I submit the small diagonal is a design artifice, mostly. It really isn't necessary at all, as this photo of the same gate by the manufacturer without the small diagonal shows. The diagonal is also, you will note, thinner material.
That little diagonal is apparent mainly in British gates I see, and seems to be a design element no matter which Way the main diagonal goes. I rarely see it in the States. Some sort of Tudor echo, I surmise.
Here is what I consider an ill thought out (British) gate. The small diagonal seems merely added when the builder found the horizontals sagging. The verticals were added when the top horizontal bent. You can justify almost anything in modeling.
But maybe you just aren't used to seeing the diagonal down, so I'll condition you to the idea:
A common retrofit here is an adjustable metal frame that is small diameter material, and then the only way to properly use it is with the diagonal extending downwards from the top hinge:
It's not very elegant, but it is bombproof if a soft wood that doesnt hold fasteners well like cedar, redwood, or treated hemlock or fir is used. ( that gate appears to be Western red cedar with treated ponderosa pine horizontals - both very soft woods).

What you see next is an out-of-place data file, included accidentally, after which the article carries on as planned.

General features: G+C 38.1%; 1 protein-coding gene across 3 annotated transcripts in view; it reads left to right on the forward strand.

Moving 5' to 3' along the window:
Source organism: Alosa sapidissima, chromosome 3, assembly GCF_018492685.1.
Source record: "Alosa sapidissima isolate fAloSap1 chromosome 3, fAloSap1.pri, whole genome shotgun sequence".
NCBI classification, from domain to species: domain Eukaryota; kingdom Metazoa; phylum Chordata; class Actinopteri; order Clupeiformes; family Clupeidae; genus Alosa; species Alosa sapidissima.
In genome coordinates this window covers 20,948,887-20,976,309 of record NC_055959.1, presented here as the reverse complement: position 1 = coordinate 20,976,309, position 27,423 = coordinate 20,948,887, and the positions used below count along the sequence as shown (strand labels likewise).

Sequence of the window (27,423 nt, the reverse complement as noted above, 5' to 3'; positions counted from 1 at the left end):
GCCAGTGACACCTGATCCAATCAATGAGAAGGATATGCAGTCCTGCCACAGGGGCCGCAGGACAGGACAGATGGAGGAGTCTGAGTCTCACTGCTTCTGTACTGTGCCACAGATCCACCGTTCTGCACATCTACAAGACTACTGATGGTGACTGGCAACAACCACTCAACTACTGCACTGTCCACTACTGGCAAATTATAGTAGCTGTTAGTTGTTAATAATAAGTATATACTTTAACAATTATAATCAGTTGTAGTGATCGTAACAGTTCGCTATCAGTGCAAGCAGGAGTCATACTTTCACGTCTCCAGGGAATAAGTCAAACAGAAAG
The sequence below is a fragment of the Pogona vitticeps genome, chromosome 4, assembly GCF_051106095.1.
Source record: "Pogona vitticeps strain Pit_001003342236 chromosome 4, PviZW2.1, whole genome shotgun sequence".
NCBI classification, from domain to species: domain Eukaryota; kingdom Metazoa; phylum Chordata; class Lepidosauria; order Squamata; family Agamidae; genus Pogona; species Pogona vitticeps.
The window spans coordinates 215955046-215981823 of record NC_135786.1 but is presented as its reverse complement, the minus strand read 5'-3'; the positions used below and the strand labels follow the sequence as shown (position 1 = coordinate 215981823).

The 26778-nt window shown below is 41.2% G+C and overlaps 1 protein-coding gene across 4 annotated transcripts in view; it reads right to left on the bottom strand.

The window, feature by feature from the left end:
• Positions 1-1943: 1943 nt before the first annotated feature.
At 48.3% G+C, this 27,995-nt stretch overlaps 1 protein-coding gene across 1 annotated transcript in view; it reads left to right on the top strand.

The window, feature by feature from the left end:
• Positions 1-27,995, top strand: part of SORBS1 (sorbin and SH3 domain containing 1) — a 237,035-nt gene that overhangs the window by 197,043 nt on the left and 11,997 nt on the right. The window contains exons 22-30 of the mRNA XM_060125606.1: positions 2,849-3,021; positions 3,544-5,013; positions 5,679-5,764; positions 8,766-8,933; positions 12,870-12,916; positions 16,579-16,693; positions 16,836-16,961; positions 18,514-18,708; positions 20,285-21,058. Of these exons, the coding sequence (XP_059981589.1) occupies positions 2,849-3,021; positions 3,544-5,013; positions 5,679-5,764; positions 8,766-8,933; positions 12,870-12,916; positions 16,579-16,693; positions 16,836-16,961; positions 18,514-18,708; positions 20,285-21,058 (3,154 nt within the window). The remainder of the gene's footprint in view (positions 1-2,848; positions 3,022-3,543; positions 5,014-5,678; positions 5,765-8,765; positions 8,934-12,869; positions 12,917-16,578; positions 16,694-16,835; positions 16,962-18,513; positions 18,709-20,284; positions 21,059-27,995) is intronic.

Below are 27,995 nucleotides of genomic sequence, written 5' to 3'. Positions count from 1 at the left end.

Or if the whole gate is small size material, it likewise is always in that orientation.
The extreme example is if the diagonal is wire or metal strap, of course.
This isn't to say that the diagonal isn't built as you submit, but I think that is mostly a design choice. The "A" look of a double gate is pleasing, I will admit.
When considering the stresses a gate is under, wood is quite strong enough in tension for the task, but perhaps I am being defensive, because given the choice, I preferred the "diagonal down" method when I built gates in my 40 years as a carpenter. The bolts of the top hinge can often also go through the diagonal for added strength (as Richard has modeled). So made, the stresses tend to close well made joints instead of pushing them apart. Then they don't sag over time, especially if softwoods are used, and need fewer fasteners at each intersection for long gates than the other method. Richard's
Gate is rather well engineered, with one minor exception.
Note the long top hinge strap on several of the gates above that also keep the top joint together. That is the joint with the most stress in a gate. If he were to make a change, that is all I would suggest. But there are as many examples above without the long strap?
With the diagonal up, the diagonal, being the longest element in the gate and often thinner material, will bow in compression when the gates are very wide without secure intermediate fasteners and the gate will sag anyway.
But if you buy a gate pre-made at a big box store here, the diagonal will come one way, and whether it goes up or down will depend on where you decide the hinges need to go.